Windows and Door Arrive!...Doors Installed!!!!


The doors that I ordered were pretty much the best that Kohler could offer.  The door frame is made of cellular PVC so there will never be any real maintenance issues like for vinyl clad with wood jambs where there is some risk for the wood rotting over time.  The door slabs are fiberglass.  In the front of the house we opted for a half glazed door since there were no windows in the main entry.  In the porch, a half glazed door allows some natural light to spill from the side porch on the house.  The south side of the house has a door with full glazing. The house doors are all triple glazed energlas plus (high solar gain on the south side, low solar gain on the north) corresponding to total door R-values of about 5 ( See Kohler energy efficiency ratings ).  They don't really provide any information about how this is measured but I assume its measured at the center of the door since they list different U-values depending on glazing coverage.  For example a door with no glazing has an imperial U-value of 0.16 but one with full glass has a U-value of 0.21  I am sure they would provide the information if I were to investigate further....and I will investigate further.  I ordered the doors with triple point locking hardware in hopes that minor installation issues would still lead to tight fitting seals around the doors when the triple point lock is engaged.   R-value isn't everything.  A leaky door is as good as an open one.  All the R-value in the world won't keep your house warm with an open door in the middle of winter.

Kohler's instructions for door installation is fairly typical.  We applied a couple of thick beads of acoustical sealant on the sill pan and 6" up the door jamb.  From the outside we tipped the sill of the door onto the sill pan of the rough opening and centered it approximately.  We then tipped the door in place so the back of the vinyl brick mould was flush with the exterior.  We made further adjustments to the centering of the sill so when the jamb was level, the door box had an even spacing with the rough opening all the way around.  There is no such thing as a square rough opening so we just made sure I would have room for spray foam, backer rod, and caulking.  We levelled the hinge jamb, inserted shims behind the top hinge and secured door with a 3" screw in through the hinge until the door frame was secure.  It was apparent that over tightening lead to the PVC frame warping so we made sure that the shims were slightly overtightened before driving a screw into the hinge.  Working Once the hinge side was completed we moved on to securing the other anchoring points.  The PVC frames are only somewhat straight.  Shims were used to even the reveal (about 3/16") between the PVC frame so the reveal around the door was the same as the hinge side (Photo 1-3).  The install went pretty quickly and evening the reveal took some time and patience.    Photo 1-1 shows one of the installed doors (front entry).  In Photo 1-2 you can see the three panes of glass.  This window is Energlass Plus (triple glazed) with low solar gain glass.  The R-value is marginally better than the same door with high solar gain glass.  Photo 1-3 to 1-5 show the triple point Trillium lockset.  It is nice hardware and comes pre-installed.  This set is nickel plated.  There are three strikers and 3 latches; all of which are controlled by a single lever and a single dead bolt knob.  The deadbolt is quick release from the inside.  If you need to gain quick exit you just need to push the door lever downwards and it releases the deadbolt lock.  As you engage the lockset deadbolt you can see the upper and lower parts of the door pull towards the weather stripping.  I am hoping this means a tighter seal and less issues the door air seal if it ever warps since the locking mechanism will pull the door shut.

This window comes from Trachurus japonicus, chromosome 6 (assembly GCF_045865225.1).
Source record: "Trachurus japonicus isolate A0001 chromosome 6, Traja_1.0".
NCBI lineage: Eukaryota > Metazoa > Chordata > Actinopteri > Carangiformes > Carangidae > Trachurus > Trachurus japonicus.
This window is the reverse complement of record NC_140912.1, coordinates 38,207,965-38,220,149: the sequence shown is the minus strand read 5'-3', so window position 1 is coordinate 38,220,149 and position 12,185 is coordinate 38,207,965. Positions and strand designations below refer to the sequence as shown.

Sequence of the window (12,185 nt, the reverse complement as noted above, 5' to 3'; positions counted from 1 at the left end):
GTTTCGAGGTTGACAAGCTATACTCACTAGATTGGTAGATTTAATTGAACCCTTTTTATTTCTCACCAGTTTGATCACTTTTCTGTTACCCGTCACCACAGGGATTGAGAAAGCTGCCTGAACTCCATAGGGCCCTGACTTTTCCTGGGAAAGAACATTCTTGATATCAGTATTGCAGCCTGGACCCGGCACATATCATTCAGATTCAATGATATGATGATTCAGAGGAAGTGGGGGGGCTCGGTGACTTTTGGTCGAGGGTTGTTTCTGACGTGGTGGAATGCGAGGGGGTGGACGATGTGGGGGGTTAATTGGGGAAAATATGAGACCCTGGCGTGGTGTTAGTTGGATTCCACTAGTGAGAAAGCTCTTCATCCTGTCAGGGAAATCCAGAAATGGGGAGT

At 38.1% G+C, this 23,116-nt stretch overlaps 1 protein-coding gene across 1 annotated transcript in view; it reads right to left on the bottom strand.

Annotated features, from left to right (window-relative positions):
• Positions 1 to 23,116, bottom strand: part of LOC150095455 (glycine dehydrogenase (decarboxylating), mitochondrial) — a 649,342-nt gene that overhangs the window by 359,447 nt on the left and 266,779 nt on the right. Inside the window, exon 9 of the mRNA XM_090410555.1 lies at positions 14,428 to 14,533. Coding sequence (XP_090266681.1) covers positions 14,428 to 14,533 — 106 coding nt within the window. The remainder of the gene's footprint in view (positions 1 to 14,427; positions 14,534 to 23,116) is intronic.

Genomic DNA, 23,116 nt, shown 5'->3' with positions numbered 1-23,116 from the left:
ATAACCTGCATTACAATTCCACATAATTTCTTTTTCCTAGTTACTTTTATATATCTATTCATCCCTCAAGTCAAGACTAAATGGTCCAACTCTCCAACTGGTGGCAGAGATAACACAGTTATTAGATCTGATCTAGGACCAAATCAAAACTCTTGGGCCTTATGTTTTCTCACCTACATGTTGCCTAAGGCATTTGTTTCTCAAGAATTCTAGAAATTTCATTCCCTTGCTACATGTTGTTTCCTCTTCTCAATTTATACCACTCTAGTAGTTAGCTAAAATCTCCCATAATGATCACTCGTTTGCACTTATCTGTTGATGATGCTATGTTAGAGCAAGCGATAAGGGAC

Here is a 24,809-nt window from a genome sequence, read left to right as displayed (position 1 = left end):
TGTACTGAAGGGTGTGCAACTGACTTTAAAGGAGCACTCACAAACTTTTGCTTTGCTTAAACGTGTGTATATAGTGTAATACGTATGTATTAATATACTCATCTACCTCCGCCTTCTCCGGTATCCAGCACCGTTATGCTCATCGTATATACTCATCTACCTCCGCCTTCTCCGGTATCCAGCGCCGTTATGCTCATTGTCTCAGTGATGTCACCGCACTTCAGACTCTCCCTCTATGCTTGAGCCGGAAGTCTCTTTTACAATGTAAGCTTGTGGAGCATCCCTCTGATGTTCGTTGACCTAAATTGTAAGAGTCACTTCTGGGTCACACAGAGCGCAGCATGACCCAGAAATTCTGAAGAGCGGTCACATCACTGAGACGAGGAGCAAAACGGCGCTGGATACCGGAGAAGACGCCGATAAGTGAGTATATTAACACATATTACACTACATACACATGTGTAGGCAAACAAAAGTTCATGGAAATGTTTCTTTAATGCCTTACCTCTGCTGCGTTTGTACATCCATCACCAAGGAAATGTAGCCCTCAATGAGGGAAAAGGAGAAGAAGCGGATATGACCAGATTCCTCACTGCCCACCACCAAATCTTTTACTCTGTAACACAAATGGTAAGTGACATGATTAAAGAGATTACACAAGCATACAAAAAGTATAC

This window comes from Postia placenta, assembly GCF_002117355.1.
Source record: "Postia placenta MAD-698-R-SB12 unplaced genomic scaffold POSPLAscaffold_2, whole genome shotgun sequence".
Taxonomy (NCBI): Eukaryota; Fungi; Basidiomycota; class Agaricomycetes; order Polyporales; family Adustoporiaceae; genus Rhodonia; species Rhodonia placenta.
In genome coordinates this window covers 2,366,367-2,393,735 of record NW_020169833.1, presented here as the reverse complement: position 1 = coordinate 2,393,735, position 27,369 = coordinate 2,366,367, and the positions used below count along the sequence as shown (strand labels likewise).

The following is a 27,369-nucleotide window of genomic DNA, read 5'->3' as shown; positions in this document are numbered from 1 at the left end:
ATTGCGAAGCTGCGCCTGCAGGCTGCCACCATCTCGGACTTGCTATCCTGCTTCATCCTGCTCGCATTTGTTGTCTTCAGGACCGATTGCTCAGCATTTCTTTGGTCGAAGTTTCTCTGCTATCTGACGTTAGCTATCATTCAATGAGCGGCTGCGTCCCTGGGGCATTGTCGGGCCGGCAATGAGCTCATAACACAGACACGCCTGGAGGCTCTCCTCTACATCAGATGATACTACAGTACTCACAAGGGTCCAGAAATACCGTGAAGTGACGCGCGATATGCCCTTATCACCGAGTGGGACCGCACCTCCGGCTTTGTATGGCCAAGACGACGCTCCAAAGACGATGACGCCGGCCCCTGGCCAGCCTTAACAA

One issue with using shims is how to air seal around them.  There is no real elegant solution here.  you really need the shims for support but they get in the way for air sealing.  My solution is to back cut the shims on a slight angle from the rough opening towards the door (Photo 1-6).  I will spray foam and apply backer rod between the rows of shims and then caulk the face of the back cut shim so that no air can leak through...and then I'll cross my fingers!

NOTE: This entry has been half completed for a while and is actually supposed to be the posting after my entry here: http://flatrockpassivehouse.blogspot.ca/2017/08/windows-and-doors-arrivewindows.html


Photo 1-1 front entry door installed.


Photo 1-2 Three panes of glass!  This door has triple glazed Energlas Plus.


Photo 1-3 An even reveal around a door is a beautiful thing!  Also notice that there are three striker plates!


Photo 1-4.  A view of the three striker plates with the door open.  You can also see the Trillium triple point door hardware with 3 latches.  This hardware comes pre-installed.


Photo 1-5 Another view of the striker plates


Photo 1-6.  Back trimmed shim.  It was the best solution that I could come up with to ensure it would fall behind the door trim and give enough space to load it up with caulk.

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